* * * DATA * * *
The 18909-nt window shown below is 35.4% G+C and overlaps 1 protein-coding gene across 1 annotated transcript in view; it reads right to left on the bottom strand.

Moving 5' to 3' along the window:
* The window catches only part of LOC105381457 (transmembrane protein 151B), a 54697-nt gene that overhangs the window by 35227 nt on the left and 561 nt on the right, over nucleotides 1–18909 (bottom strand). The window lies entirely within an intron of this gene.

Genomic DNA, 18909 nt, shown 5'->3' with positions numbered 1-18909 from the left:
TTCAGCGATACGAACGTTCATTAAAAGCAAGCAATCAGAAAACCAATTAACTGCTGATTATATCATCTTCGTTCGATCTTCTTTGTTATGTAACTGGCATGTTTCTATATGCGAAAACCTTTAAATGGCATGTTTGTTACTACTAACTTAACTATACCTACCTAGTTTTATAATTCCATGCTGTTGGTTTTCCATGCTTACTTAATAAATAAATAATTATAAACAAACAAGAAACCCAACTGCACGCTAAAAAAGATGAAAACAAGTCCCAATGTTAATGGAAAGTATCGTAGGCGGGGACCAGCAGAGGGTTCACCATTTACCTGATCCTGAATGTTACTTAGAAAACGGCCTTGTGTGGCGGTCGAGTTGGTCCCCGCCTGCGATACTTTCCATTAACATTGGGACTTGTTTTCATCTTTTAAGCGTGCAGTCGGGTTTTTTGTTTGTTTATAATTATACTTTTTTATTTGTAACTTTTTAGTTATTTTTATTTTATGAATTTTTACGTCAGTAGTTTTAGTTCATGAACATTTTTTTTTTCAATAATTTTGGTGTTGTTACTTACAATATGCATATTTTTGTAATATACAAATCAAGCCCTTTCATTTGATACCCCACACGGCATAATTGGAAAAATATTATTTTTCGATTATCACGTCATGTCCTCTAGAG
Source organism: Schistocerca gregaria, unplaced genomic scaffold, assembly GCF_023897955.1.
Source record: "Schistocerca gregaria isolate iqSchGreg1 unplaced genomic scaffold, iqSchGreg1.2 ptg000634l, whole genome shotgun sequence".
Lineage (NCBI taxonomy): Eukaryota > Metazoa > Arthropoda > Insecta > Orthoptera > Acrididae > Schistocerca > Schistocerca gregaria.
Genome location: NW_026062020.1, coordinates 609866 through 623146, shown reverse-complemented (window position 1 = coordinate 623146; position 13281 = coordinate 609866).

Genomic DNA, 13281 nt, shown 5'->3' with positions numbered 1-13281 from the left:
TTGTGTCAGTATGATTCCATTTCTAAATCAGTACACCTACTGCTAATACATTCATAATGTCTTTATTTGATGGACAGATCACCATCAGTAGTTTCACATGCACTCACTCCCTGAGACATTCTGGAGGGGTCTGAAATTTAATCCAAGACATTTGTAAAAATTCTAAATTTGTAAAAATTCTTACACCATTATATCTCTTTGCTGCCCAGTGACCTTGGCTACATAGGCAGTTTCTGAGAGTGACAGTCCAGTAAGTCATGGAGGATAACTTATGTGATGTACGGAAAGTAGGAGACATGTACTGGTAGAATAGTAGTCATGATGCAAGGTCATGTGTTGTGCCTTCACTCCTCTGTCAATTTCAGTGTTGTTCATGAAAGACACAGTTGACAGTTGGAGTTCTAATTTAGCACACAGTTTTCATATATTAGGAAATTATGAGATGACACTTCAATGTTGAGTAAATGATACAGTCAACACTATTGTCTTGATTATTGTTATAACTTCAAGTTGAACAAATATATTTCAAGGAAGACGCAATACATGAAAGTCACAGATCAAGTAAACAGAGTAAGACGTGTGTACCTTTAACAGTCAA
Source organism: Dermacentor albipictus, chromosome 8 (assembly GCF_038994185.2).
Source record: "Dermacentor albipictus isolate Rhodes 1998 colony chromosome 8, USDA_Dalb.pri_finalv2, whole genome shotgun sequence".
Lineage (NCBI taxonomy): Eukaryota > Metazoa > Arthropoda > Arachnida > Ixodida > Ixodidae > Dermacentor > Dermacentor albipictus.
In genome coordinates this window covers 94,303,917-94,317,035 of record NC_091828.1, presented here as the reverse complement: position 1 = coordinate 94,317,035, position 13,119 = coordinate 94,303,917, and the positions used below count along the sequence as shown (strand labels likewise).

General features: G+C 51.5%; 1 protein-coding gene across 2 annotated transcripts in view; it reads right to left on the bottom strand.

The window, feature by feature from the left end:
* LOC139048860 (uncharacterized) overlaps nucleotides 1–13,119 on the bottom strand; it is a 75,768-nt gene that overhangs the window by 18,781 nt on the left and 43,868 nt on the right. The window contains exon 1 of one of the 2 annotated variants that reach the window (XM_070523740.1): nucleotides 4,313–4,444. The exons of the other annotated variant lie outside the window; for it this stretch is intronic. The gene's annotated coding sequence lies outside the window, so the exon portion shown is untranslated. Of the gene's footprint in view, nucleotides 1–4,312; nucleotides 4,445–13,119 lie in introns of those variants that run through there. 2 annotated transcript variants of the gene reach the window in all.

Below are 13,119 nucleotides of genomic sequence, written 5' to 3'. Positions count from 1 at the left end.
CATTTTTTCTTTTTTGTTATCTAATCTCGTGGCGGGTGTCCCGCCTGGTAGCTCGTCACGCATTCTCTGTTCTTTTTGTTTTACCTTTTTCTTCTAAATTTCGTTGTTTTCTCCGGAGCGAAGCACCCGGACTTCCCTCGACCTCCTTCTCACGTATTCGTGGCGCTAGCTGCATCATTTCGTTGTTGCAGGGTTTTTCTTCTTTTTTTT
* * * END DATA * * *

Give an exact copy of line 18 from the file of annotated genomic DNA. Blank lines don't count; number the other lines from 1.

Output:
* LOC139048860 (uncharacterized) overlaps nucleotides 1–13,119 on the bottom strand; it is a 75,768-nt gene that overhangs the window by 18,781 nt on the left and 43,868 nt on the right. The window contains exon 1 of one of the 2 annotated variants that reach the window (XM_070523740.1): nucleotides 4,313–4,444. The exons of the other annotated variant lie outside the window; for it this stretch is intronic. The gene's annotated coding sequence lies outside the window, so the exon portion shown is untranslated. Of the gene's footprint in view, nucleotides 1–4,312; nucleotides 4,445–13,119 lie in introns of those variants that run through there. 2 annotated transcript variants of the gene reach the window in all.